Skimlinks Test

Weight Training and my Mental Health

I have struggled with my mental health for years. For a long time I have battled anxiety and extremely low moods, impacting my confidence, motivation and social life. I gave up any hobby I had a long time ago and so I found myself with a lot of time to sit around by myself. I was on a downward spiral. What with this and University work, I found my self-esteem at an all time low and my stress levels at an all time high. I began weight training about 5 months ago. I had been on and off going to the gym for years but struggled with motivation and found it difficult to go on my own. With a lot of support and persuasion I gave it a go. It had often been recommended to me to try as a supplement to other treatment I was receiving. I didn’t have a lot of faith. I associated the gym with pain, failure and a lot of sweat. Not exactly what I’d call a helpful combination. I decided to give it a go. It took a long time for me to pluck up the courage to start but people were really supportive and if something was going to make me feel even the tiniest bit better, it was worth pushing myself out of my comfort zone to give it a go. I’ll be honest, I really hated it at first. It was just another thing for me to be anxious about and, when I couldn’t lift what I wanted to or I struggled with form, I felt like I had failed. Without support from friends I met in the gym, I would have given up, but I stuck with it. It was a challenge but the more I went the better and more confident I was getting. I was starting to feel stronger and seeing results. I was more motivated and had more energy to get through the day, something that I’d really been struggling with since starting at University. I was sleeping better at night and I had made new friends.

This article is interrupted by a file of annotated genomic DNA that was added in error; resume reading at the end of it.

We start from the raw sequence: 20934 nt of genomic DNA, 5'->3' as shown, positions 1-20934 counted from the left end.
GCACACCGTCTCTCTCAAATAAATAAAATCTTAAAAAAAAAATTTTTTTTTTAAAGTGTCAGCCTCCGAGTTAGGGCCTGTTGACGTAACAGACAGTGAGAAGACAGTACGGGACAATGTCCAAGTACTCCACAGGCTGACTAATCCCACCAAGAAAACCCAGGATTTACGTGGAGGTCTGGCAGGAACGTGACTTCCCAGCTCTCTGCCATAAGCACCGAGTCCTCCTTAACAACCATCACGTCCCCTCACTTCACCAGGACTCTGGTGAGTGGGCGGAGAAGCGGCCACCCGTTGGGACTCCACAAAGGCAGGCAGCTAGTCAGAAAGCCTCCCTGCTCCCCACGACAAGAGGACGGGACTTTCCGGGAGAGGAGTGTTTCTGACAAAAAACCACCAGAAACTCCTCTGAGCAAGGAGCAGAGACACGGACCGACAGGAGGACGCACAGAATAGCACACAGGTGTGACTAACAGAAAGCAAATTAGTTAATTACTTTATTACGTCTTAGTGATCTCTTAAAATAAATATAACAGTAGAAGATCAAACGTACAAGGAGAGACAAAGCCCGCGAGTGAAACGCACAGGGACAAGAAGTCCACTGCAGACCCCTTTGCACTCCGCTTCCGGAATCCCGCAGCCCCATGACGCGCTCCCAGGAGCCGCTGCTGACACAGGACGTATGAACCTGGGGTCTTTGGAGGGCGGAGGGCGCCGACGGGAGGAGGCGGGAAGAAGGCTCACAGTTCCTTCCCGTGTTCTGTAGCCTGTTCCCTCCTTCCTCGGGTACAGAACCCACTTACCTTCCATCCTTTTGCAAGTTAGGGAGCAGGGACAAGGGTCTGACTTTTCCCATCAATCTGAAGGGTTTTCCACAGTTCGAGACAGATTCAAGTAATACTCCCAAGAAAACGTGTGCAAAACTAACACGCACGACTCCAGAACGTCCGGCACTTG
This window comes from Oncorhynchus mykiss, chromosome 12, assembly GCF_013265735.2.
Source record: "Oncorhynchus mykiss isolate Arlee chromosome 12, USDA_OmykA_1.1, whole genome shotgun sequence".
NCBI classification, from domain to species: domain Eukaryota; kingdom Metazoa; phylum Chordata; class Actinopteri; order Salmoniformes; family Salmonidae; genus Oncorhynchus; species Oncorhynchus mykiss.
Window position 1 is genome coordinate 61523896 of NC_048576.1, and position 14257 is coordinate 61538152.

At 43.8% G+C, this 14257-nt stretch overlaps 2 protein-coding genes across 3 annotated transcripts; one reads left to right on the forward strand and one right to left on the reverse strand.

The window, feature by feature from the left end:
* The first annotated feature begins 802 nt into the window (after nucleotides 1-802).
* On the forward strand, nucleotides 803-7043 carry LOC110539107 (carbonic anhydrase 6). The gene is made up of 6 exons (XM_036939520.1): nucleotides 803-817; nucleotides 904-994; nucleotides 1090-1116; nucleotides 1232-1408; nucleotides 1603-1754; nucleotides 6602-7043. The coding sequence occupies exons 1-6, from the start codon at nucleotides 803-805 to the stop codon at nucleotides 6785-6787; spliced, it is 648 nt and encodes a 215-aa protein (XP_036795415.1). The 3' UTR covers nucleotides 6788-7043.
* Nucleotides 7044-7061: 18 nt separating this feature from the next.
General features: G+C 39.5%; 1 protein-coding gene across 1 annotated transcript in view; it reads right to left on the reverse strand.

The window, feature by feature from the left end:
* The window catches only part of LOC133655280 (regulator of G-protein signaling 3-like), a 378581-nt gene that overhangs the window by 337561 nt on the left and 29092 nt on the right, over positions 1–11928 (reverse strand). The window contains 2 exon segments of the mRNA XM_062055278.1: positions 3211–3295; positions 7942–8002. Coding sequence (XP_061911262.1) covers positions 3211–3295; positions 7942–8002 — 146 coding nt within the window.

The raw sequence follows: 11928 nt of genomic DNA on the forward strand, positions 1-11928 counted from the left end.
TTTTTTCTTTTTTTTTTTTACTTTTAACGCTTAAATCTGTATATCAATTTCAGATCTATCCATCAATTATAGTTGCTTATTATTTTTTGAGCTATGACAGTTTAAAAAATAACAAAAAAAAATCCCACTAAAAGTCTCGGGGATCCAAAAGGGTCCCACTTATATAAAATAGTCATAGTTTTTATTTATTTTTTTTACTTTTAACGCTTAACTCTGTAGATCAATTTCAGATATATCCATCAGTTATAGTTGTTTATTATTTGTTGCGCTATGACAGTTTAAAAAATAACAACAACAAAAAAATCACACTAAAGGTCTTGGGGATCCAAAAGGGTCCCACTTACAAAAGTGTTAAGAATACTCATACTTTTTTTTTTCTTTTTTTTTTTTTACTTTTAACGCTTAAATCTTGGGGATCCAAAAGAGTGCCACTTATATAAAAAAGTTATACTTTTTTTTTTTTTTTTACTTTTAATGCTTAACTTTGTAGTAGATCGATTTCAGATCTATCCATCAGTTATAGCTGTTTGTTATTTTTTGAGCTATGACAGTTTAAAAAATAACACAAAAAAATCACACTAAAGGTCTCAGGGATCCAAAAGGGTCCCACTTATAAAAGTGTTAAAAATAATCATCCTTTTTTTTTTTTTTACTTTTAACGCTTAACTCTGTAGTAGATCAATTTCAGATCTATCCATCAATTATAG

I decided to start an Instagram dedicated to tracking my fitness journey. It was mainly just for me at first and I kept it a secret from everyone. Slowly, I started to tell more people and found myself part of an incredibly active and support fitness community. People laughed and judged me, but most have been support and encouraged me on my journey. I never really had much good to say about social media when it came to my mental health, but now I feel supported and have something to focus on that is mine. I am honest, I don’t want to be something that I am not and I talk about the bad as well as the good.

There are lots of scientific reasons why exercise is supposed to improve your mental wellbeing but it has been so much more than that for me. The opportunity to meet new people and get out of the house is a benefit that I never anticipated

Exercise has certainly not solved my struggle with mental health entirely and it has not been the only factor. Alongside exercise, I have been receiving a lot of professional support in order to deal with my mental health problems. Many times I have simply being told to ‘go for a walk’ or ‘get some fresh air’ to help me to feel better and so I know how patronising and dangerous undermining or even trivialising mental health issues can be and therefore this is not an attempt at saying exercise can cure any mental health problem. However, I truly believe that, since starting weight training, I have seen some improvements. I am more focused, motivated and confident in myself. It gives me a few hours a day where I am something to focus on for me, allowing me to take my mind off my anxieties, even if only for a short while. I hope that one day I will not need a distraction and that I will no longer struggle with anxiety and low moods, however, for now, the gym is giving me a bit of time each day where I am not my mental health issues. I am strong, I am capable and I am confident. And for that, I am very grateful.

Jamie x

Leave a Reply